Spartans considered themselves to be property of the state from birth. Men lived to be soldiers. At age seven, a boy was taken from their parents and submitted to extraordinary training and living very modestly.

   As boys approached manhood, discipline intensified. The official military service was from age 20 to 60. In battle, one thing was clear: win or die, never surrender nor retreat. Spartans were the best soldiers in the ancient world, a sample of which was the Battle of Thermopylae, at the end of August, beginning of September in 480 BC, precisely 2,500 years ago.

   The Pass of Thermopylae was a narrow — 45 feet — coastal passage. The very large Persian fleet transported a very large number of soldiers, estimated to be 180,000 by modern experts to the Greek coast. To get further inland, going through the Pass was the only alternative, even more because the Greek had built a wall that funneled the Persian soldiers’ advance through the Pass.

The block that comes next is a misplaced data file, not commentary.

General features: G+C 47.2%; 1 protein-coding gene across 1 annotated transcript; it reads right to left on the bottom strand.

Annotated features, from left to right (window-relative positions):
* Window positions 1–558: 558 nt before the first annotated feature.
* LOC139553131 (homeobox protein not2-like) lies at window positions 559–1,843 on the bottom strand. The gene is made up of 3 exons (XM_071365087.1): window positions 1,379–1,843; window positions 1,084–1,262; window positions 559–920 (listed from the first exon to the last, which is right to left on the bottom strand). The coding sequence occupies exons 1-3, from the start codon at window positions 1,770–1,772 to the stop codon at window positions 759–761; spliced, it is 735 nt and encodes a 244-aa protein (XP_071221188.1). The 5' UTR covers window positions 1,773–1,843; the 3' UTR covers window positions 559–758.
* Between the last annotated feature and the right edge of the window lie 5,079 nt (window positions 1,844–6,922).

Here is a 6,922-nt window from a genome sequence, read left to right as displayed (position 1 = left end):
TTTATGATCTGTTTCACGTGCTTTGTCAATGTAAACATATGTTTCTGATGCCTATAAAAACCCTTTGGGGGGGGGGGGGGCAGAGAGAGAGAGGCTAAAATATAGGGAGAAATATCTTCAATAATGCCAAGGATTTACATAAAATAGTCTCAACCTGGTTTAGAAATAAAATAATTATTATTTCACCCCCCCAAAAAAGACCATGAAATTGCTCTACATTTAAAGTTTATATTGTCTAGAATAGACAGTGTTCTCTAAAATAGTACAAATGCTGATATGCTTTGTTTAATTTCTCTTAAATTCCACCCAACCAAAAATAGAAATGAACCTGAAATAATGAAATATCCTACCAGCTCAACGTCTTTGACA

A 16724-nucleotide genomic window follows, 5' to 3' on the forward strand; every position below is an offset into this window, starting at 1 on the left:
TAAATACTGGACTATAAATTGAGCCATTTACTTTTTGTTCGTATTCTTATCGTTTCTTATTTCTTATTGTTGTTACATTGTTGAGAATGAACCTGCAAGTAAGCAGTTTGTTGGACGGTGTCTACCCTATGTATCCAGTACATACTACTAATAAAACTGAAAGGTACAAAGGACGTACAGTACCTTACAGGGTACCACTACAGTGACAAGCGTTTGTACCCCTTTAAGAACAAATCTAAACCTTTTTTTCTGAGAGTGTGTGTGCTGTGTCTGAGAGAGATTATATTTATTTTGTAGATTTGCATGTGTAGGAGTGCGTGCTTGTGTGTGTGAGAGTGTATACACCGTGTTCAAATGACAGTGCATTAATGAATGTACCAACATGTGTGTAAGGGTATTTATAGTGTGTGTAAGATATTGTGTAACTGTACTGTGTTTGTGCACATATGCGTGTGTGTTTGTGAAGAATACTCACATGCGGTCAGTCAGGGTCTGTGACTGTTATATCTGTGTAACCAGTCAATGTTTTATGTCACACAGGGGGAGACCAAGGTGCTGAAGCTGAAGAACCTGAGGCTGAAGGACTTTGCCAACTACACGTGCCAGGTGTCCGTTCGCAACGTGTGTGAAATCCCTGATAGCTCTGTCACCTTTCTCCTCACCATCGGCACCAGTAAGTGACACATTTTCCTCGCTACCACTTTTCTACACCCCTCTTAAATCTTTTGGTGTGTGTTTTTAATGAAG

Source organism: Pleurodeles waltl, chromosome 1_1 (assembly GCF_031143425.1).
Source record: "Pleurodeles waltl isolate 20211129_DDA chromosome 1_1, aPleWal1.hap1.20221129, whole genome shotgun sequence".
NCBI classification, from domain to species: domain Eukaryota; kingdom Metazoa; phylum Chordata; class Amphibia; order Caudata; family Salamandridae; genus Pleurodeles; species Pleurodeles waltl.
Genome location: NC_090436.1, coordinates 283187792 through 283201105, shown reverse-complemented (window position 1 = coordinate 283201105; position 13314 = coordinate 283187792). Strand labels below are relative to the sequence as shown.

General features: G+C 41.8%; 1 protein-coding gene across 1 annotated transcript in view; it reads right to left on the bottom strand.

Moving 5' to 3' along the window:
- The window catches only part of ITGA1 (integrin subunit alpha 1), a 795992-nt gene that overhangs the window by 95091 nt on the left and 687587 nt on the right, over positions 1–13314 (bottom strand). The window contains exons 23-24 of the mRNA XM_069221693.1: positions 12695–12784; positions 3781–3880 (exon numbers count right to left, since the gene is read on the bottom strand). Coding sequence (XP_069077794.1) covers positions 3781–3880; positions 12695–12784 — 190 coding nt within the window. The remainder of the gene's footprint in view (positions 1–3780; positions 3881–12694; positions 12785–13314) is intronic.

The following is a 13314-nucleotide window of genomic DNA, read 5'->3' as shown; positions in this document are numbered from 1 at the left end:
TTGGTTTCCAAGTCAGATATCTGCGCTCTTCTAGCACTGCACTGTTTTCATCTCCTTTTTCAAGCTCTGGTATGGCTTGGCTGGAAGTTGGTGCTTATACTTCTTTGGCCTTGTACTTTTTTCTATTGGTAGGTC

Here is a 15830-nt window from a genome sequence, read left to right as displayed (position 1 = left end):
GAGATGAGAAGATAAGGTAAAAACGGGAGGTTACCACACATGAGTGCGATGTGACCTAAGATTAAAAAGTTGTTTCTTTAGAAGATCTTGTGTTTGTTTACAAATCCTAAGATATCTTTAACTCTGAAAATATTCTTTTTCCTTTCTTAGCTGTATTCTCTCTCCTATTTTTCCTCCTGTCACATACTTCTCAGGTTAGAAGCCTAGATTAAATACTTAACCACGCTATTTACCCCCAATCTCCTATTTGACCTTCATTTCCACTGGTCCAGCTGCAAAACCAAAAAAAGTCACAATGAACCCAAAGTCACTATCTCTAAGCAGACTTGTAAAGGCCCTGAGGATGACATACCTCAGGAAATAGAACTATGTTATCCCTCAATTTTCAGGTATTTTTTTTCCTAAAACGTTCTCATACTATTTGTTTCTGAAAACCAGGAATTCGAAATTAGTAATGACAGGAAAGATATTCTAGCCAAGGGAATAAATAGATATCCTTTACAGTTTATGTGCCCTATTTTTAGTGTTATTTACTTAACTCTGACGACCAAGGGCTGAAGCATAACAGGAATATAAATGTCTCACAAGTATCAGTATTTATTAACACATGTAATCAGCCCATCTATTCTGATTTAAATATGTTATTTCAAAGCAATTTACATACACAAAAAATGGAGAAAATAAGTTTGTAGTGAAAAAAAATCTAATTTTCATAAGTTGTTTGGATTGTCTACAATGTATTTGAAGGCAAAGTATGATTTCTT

Specific circumstances made King Leonidas and 300 hand-picked soldiers to “welcome” the Persians at Thermopylae. “Eat your breakfast as if you are to eat your dinner in the other world,” Leonidas told his brave men.

   The ferocious combat lasted three days. [King Xerxes had asked for surrender and waited four days, King Leonidas reply is described below]. Military training, extraordinary courage and knowledge of the terrain worked out perfectly the first and second days. On the evening of the second, Spartans were betrayed and the Persians accessed the Thermopylae Pass through a secret passage. On the third day, King Leonidas and Spartans fought until the last minute of their life.